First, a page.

What is the first mass medium to disappear ?
Are the Big Media's days numbered?
It is the telegram, which service ended in the USA in January. Western Union pulled the plug on it after only 20,000 telegrams were sent the previous year. (The Post Office in Britain withdrew its telegrams years ago, of course.)
This sobering message was given in London the other day to several hundred delegates at the Online Publishers Association Open Forum, meeting outside the USA for the first time.
The warning to media people who think they are online and therefore very up to date came from Professor Jeffrey Cole, director of the Centre for the Digital Future at the University of Southern California.
With its World Internet Project, the Centre is trying to build up a long term international portrait of how the computer and the internet will change society.
And one big change he sees coming up fast is another mass media death or serious decline : of the newspaper, now unread by teenagers who prefer the web and TV.
This forecast sent a chill around the online publishers.
Not because they are not embracing the Internet; of course they are. The perplexing thing about the Internet is (still) how to make a business plan out of it.
Online content providers are still in the development stage, taking their content from established media (newspapers, TV) and refitting for the Internet without having to pay the full price.
Some of the most successful "publishers" are aggregators such as the search engine Google. They pay not a penny for the "content" that they arrange for access.
This is greatly annoying the newspaper industry, which thought it was being so in touch with the future by getting its stuff onto the internet pretty quickly.
Revenues have not followed.
The gap most online publishers occupy is an uncomfortable one.
That was made clear at the very start of the Forum by Tom Glocer, chief executive of the Reuters news agency.
The so-called Old Media now being replaced by the latest iteration of the Internet are not just print and broadcasting, he said. The Old Media also includes the online content providers who rushed to do it ten years ago, seemingly embracing modernity with aplomb.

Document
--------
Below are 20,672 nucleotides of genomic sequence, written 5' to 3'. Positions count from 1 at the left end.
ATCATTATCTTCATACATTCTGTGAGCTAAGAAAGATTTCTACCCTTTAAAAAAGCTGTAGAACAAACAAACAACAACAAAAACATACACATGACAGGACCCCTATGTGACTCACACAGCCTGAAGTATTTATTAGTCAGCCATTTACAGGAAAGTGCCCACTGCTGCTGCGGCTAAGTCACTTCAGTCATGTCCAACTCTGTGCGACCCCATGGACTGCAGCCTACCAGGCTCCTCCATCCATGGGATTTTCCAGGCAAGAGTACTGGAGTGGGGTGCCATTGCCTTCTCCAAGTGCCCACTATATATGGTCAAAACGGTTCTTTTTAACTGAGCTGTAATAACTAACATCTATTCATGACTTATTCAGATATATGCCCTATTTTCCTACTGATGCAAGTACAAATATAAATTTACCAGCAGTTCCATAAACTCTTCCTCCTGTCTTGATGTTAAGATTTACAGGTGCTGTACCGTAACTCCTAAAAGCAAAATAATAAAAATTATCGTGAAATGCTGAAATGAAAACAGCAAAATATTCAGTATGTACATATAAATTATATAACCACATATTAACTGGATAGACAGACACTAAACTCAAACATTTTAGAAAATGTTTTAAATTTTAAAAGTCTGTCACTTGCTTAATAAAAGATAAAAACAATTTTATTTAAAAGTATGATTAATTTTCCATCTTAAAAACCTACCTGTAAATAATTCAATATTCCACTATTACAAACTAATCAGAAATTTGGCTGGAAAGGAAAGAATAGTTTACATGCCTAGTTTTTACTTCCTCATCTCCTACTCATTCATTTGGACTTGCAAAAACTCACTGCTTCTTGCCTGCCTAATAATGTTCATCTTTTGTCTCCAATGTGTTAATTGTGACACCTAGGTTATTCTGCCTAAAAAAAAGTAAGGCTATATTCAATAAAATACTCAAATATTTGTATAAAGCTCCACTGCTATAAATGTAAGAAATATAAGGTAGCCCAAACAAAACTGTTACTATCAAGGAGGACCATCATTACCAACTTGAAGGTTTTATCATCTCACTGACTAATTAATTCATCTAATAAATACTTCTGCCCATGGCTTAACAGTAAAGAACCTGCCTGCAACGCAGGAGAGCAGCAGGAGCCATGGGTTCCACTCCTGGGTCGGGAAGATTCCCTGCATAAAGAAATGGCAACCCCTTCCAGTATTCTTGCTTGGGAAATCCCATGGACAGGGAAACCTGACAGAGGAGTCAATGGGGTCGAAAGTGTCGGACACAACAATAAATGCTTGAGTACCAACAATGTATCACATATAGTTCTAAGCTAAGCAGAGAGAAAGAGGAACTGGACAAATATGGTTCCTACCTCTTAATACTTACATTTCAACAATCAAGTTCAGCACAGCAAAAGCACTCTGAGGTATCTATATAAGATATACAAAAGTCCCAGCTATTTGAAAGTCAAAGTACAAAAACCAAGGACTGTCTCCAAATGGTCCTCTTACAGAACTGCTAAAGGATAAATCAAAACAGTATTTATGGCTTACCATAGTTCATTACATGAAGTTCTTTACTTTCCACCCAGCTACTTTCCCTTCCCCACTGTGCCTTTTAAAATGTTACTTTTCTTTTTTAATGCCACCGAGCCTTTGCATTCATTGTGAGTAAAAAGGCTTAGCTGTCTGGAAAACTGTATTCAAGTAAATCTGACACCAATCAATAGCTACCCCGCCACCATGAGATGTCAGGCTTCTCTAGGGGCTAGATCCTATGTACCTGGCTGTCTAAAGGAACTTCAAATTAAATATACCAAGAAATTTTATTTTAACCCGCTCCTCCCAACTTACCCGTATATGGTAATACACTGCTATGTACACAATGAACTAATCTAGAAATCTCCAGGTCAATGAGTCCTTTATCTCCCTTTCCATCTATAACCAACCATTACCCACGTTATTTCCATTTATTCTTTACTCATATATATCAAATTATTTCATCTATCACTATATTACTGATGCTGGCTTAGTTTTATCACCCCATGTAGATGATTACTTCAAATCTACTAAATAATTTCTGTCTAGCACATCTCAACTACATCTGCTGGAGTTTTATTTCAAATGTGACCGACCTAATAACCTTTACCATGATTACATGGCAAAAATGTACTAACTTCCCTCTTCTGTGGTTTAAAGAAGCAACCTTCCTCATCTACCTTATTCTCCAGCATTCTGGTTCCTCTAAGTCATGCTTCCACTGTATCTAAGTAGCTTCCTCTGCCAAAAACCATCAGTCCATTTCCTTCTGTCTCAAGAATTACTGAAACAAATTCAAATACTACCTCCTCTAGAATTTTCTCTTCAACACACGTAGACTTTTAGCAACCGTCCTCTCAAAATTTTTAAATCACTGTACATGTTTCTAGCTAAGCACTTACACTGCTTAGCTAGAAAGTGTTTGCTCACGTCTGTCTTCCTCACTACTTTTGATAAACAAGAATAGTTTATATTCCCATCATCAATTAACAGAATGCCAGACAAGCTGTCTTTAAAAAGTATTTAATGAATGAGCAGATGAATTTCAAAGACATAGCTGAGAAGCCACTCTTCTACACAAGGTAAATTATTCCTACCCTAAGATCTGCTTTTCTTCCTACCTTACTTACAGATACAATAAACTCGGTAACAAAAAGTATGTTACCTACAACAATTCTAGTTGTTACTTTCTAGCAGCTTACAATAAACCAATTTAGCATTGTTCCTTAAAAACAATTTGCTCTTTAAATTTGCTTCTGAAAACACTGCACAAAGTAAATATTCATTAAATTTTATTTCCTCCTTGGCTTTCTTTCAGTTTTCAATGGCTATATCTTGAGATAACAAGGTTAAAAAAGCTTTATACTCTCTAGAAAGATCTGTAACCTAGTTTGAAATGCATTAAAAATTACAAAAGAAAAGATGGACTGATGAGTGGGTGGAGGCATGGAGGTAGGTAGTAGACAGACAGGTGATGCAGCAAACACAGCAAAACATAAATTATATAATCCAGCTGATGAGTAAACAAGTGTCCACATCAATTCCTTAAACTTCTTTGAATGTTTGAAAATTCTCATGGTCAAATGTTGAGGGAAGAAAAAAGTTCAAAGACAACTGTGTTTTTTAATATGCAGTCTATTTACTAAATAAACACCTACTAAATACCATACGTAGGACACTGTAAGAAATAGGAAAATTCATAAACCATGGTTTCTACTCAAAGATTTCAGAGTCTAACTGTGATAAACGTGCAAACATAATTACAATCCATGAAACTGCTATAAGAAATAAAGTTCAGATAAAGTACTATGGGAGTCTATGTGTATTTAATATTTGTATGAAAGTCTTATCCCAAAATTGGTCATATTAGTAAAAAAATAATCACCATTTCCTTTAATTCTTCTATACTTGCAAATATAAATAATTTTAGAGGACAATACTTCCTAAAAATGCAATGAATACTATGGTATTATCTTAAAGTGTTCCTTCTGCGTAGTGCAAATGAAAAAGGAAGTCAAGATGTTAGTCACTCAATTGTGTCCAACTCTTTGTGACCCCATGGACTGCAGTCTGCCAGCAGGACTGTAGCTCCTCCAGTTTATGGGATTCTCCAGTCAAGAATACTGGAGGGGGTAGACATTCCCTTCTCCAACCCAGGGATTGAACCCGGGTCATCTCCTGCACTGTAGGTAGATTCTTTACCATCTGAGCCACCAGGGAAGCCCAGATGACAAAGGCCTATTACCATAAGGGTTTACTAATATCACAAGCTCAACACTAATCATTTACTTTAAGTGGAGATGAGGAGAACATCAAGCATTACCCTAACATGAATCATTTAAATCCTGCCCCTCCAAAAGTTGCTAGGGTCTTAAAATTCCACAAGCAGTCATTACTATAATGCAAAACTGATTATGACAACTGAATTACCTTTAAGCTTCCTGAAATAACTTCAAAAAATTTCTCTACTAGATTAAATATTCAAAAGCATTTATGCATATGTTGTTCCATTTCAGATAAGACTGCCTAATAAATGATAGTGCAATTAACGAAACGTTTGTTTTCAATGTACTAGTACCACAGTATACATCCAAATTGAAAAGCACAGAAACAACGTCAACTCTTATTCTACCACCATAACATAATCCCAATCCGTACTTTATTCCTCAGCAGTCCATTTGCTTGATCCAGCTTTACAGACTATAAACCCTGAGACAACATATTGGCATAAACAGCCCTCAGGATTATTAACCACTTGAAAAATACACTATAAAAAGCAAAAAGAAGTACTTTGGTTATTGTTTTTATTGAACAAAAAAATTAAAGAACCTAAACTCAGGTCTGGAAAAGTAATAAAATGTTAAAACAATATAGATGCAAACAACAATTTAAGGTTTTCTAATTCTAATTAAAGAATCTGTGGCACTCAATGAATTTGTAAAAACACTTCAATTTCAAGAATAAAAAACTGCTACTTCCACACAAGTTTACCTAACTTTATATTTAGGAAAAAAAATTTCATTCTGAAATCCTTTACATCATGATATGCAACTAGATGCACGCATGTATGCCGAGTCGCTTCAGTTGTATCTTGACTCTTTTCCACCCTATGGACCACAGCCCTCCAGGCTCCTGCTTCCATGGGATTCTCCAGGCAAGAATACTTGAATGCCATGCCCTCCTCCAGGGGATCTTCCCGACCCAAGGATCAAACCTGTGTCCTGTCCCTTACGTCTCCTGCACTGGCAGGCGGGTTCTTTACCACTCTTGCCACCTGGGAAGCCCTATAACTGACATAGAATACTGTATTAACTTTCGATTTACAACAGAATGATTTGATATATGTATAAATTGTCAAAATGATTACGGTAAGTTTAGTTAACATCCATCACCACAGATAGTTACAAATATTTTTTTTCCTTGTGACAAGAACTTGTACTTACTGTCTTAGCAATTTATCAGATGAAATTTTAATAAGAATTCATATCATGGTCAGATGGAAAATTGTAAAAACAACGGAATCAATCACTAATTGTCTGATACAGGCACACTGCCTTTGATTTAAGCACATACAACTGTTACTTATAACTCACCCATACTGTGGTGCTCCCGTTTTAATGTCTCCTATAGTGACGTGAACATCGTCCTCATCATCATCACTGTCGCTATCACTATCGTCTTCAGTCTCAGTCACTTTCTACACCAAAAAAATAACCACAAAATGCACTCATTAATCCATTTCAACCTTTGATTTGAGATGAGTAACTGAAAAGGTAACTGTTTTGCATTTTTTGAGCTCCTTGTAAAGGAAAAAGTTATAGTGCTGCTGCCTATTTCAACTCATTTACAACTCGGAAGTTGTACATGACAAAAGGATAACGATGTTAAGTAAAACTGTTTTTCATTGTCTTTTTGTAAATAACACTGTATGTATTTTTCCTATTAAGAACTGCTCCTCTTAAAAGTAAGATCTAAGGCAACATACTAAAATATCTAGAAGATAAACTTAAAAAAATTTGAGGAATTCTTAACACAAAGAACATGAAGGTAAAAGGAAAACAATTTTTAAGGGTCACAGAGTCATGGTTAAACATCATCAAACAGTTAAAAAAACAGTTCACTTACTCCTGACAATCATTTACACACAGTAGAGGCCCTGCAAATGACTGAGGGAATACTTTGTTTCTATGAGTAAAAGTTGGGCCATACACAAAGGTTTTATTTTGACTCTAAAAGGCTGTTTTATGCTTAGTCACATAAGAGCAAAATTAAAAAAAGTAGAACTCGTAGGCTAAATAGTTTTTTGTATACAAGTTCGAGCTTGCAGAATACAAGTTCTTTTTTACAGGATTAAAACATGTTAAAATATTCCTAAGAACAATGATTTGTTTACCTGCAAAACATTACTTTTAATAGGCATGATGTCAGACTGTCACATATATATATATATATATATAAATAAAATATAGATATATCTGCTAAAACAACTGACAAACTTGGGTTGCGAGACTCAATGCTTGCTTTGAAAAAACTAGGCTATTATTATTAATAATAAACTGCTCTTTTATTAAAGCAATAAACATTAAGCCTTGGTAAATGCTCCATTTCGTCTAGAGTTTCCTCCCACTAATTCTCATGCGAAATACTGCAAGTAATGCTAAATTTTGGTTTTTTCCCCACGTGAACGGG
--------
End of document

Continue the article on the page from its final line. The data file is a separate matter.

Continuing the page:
But now we have Web 2.0: the second coming of the Internet.
Tom Glocer's second Internet revolution was marked last year by the $580million paid by Rupert Murdoch's News International for the online community website called MySpace, with apparently tiny revenues.
Old media moguls are snapping up new media firms
For Mr Glocer, this was a vivid signal of the new thing: MySpace allows its youthful contributors to build their own website with photos, journals and music for a growing number of online "friends".
Its interactivity gives News International a potent insight into the instant changes in the appetites and tastes of its users. The bloggers, the podcasters, the modifiers are in charge, aided by the rapid take up of broadband usage.
Out of control?
That is why NBC Universal paid $600m this week for the iVillage network of women's Internet sites, reinforcing the trend led by Mr Murdoch last year.
Giving the user the upper hand is unnerving for traditional media thinkers, because so much control has been wrested from them so quickly.
The media - says Tom Glocer - have become a continual fashion show, and traditional content providers have to refashion themselves for it.
But this transitional phase of the media business is hazardous because nobody knows where it will settle.
The mass media are being blown to pieces but they will reorganise themselves around some new principles.
They look to the advertisers for guidance, and see conservative people trapped in a sheeplike industry, muttering the mass production mantras of the 20th century.
The gentlemanly Steve Haydon, vice chairman of the advertising group Ogilvy and Mather Worldwide, is a man who sees the future more clearly than most of his profession.
He was the creative head behind that visionary Apple computer 1984 TV commercial ad.
He pointed out that advertisers are currently spending on online advertising a tiny proportion of what (at least in the USA) their target audiences are already spending on Internet activities. They have lost the plot.
Advertising is an outward bound activity.
Internet interactivity is reversing the flow. But what's it like if you, a user, try to get through to a corporation? Companies are still stuck in the 20th century; they have not woken up to what has happened.
The Internet is giving companies the data, extraordinary flows of information unimaginable until very recently. They are still analysing it with the tools of the mass consumer age, segmenting their customers into types and groups.
I had lunch at the Forum with another participant, the perspicacious Esther Dyson, founder of the influential newsletter Release 1.0.
In the latest edition she writes : "The biggest shift caused by the Internet is not the technology that people use. It's how people interact with one another and with the institutions in their lives (also composed of people)."
And those organisations still think of us as "consumers". Wrong, wrong, wrong! So Web 1.0!
Work in Progress is the title of this exploration of the big trends upheaving the world of work as we steam further into the 21st century; and it is a work in progress, influenced and defined by my encounters as I report on trends in business and organisations all over the world.